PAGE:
Hey, remember romantic movies? With happy endings or otherwise? The list of romances I’ve truly liked would need more than one index card to write out, but I hadn’t thought about it lately until I saw the new adaptation of Cyrano and realized some rarely evoked emotions were surfacing. I blame blockbusters.
Even if the latest film from director Joe Wright (Darkest Hour, Hanna) hadn’t been part of my Oscar Quest ’22 (thanks to a lone nod for Costume Design) I would’ve been there for it. Cyrano de Bergerac, that dashing master swordsman and erudite heckler who lets his giant nose stand between him and his true love, has popped up in my path on occasion. For Gen-Xers our easiest entry point was Steve Martin in Roxanne, in which his skillfully jokey fireman with a prosthetic proboscis C.D. Barnes thinks Daryl Hannah couldn’t possibly settle for him. Comics fans my age had the option of the great Classics Illustrated adaptation by Peter David and Kyle Baker. For extra credit I later read Edmund Rostand’s original play as filtered through the 1923 blank-verse translation by poet Brian Hooker. Last year a comics series called Seven Swords pulled him into a League of Extraordinary Gentleman with other artisan duelists from or adjacent to his era. Lots more interpretations are out there waiting for my attention one day.
Now added to the list is Wright’s own, with a screenplay by Erica Schmidt based on her own off-Broadway musical. The highbrow hero and his humongous honker have been supplanted and adapted into the form of Schmidt’s husband, Game of Thrones‘ Peter Dinklage and his “unique physique”, as one friendly character puts it with Cyrano’s approval. The heart of the story and its love triangle remain intact. In historic bring-your-own-accent France, Cyrano is a highly regarded soldier who suffers neither fools nor overactors gladly, but is always happy to make time for locals seeking advice in matters of poetry or love. He brakes even harder for his longtime dear friend Roxanne (Haley Bennett from Hillbilly Elegy), who’s unaware that he carries a torch for her as bright as the sun and ensconced far within where he vows he’ll never let her lay eyes upon it. How could he? According to the day’s mores, “different” looking guys aren’t allowed to hold such hopes and awesome women like her can, should, and will do better. Or so such folks tell themselves, after they’ve let society drum that misbegotten belief into their head too many times.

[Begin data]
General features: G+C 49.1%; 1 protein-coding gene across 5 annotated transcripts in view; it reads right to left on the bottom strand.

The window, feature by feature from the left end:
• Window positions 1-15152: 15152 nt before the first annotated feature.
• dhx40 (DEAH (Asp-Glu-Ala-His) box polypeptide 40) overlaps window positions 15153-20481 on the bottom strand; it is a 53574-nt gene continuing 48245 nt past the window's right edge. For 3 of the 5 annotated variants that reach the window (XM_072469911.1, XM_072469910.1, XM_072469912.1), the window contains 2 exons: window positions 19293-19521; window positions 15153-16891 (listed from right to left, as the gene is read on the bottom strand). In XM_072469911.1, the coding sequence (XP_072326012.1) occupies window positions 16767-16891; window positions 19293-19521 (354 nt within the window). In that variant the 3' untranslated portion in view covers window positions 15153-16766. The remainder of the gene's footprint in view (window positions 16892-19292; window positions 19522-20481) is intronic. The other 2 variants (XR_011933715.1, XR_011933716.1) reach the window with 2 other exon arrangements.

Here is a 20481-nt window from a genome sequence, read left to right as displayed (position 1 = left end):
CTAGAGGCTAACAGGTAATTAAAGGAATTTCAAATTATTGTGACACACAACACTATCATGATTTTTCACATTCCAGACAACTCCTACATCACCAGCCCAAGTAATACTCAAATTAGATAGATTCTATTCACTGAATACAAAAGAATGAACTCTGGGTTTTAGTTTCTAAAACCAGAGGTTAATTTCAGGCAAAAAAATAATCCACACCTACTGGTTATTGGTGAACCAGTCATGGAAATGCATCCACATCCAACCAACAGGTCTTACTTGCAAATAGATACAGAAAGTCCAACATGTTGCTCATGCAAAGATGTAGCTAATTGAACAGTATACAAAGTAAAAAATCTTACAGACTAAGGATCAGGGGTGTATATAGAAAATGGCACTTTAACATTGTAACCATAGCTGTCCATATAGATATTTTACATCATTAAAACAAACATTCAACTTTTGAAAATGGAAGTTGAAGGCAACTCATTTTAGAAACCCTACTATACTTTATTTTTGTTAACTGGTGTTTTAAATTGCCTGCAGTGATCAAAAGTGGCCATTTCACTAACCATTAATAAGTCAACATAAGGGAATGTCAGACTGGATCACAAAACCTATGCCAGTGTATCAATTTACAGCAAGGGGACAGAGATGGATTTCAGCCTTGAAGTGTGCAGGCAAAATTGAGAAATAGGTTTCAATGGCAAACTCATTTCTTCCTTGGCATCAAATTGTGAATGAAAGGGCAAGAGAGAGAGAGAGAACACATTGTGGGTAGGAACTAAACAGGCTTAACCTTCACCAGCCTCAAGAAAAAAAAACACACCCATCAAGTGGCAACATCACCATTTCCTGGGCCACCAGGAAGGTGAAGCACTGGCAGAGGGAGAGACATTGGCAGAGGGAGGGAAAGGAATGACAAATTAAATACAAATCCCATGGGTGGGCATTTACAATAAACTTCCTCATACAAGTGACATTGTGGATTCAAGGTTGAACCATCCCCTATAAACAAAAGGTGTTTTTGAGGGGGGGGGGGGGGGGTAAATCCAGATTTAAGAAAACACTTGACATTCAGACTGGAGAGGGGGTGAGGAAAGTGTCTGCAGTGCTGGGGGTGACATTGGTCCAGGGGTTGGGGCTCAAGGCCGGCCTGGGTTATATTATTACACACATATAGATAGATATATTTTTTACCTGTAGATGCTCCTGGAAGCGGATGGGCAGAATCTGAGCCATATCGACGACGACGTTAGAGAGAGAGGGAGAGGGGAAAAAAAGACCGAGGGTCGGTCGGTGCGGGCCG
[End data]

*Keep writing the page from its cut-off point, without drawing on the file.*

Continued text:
Cyrano’s penchant for eloquence comes in handy when a young soldier named Christian (Kelvin Harrison Jr., briefly Fred Hampton in The Trial of the Chicago 7) arrives in Soldiertown and beseeches him for advice. The new guy and Roxanne spotted each other from across a crowded room and have been stricken with a terminal infection of Love at First Sight. Without having even heard him speak, her expectations rocket into the stratosphere as she assumes he’ll be no less than a poetic soul who makes the Muses themselves gnash their teeth over their inadequacy…but dash it all, he’s a fighter, not a writer. Thus does Cyrano, the local poet laureate, offer to ghost-write his love letters to Roxanne. The subterfuge doesn’t sit well with Christian’s conscience at first until he realizes it gets results and Roxanne apparently has never seen her best friend’s handwriting before, unless he’s artistic enough to change his calligraphic fonts. And thus did Rostand’s Christian become the patron saint of nerdy liars in hundreds of teen sex comedies.